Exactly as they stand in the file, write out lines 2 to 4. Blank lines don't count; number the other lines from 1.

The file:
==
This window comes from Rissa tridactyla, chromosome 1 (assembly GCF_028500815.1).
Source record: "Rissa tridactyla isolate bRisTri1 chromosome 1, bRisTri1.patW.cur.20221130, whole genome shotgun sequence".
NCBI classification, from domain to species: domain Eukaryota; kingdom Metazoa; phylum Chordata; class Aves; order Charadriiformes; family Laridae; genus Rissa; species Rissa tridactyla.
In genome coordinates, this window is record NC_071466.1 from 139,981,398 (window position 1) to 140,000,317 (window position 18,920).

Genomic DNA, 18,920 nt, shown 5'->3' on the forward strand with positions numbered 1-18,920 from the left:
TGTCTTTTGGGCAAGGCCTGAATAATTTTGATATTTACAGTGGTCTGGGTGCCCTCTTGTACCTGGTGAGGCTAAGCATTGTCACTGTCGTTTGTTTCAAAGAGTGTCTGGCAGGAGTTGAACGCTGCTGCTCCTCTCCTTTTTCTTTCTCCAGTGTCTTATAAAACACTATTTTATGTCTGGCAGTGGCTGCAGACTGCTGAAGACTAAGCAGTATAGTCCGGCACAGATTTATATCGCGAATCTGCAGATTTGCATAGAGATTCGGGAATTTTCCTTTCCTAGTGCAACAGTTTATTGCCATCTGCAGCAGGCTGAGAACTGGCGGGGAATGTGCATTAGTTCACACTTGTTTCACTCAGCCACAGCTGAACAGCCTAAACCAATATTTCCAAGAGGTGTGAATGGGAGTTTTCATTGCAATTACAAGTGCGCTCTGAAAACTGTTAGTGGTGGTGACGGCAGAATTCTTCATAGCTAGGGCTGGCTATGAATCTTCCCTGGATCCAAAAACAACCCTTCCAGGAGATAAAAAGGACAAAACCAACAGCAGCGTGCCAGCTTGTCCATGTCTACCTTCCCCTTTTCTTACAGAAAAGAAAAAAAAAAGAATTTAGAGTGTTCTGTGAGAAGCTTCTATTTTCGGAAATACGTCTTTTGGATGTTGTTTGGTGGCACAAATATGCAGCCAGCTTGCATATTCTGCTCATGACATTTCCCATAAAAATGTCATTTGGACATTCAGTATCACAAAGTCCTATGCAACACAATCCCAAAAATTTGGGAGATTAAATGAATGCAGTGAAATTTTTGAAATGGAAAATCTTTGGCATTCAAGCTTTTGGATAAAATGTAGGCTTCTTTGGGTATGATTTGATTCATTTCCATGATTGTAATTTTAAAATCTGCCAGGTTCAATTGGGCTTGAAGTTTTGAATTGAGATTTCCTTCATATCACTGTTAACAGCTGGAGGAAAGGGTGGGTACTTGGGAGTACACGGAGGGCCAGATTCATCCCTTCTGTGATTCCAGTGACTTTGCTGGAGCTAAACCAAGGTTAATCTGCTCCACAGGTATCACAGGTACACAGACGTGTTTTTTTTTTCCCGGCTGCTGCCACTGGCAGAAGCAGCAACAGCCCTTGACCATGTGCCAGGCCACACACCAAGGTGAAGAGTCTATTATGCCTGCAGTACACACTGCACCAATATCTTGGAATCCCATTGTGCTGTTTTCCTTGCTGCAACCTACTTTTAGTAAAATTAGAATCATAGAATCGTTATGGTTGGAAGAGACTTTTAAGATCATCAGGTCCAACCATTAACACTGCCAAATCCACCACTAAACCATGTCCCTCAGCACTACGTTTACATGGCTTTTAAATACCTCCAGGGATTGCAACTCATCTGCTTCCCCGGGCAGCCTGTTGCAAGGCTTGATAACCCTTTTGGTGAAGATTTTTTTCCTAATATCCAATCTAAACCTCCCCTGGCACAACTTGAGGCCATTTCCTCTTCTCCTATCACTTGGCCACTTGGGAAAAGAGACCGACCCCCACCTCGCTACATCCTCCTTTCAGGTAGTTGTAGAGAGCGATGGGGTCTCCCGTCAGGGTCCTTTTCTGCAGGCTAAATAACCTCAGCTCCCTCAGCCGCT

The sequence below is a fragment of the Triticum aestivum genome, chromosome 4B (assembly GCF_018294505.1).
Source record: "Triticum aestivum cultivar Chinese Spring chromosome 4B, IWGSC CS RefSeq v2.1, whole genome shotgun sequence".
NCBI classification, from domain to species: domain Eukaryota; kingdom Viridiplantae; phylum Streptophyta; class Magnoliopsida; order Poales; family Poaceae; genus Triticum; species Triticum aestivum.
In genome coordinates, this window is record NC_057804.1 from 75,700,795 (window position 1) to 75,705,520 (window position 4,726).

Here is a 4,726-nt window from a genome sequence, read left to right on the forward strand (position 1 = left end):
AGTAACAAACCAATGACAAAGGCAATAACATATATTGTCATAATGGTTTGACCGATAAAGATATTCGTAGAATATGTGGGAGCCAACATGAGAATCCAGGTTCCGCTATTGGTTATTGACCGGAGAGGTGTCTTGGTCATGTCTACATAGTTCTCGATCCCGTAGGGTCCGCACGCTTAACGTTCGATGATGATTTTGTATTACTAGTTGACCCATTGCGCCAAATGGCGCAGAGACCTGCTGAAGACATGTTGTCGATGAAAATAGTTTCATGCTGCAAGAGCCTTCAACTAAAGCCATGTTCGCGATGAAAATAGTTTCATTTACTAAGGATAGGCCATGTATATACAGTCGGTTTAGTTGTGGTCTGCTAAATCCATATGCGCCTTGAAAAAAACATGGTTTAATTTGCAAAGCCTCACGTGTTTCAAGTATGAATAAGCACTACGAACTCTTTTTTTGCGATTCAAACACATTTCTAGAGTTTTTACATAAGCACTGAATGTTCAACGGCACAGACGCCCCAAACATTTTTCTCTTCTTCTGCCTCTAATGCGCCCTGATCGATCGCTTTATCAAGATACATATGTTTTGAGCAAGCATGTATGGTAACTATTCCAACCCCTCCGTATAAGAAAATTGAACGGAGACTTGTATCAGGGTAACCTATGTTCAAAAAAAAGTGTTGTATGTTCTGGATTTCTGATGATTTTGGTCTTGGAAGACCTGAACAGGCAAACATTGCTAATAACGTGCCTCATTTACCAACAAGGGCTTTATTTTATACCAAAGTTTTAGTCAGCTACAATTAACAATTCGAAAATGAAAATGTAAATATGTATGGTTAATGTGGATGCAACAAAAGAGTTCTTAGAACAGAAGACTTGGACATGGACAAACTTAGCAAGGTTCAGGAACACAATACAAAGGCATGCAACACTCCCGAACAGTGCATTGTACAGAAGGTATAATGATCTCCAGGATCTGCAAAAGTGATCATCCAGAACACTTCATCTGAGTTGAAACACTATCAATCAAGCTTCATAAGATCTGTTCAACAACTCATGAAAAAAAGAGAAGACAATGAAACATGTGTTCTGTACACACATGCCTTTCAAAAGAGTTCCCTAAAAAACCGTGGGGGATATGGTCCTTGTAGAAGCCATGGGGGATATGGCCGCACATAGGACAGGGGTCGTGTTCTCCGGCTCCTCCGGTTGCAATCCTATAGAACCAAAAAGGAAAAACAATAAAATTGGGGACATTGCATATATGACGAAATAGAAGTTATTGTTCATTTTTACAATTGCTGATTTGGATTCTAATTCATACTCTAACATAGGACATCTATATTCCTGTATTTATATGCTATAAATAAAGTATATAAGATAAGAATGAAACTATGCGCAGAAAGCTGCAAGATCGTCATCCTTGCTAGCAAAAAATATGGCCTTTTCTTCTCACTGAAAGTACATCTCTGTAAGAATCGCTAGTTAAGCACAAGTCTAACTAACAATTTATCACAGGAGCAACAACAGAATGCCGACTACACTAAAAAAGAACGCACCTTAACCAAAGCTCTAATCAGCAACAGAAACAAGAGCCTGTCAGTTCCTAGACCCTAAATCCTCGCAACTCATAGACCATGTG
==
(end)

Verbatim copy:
Source record: "Rissa tridactyla isolate bRisTri1 chromosome 1, bRisTri1.patW.cur.20221130, whole genome shotgun sequence".
NCBI classification, from domain to species: domain Eukaryota; kingdom Metazoa; phylum Chordata; class Aves; order Charadriiformes; family Laridae; genus Rissa; species Rissa tridactyla.
In genome coordinates, this window is record NC_071466.1 from 139,981,398 (window position 1) to 140,000,317 (window position 18,920).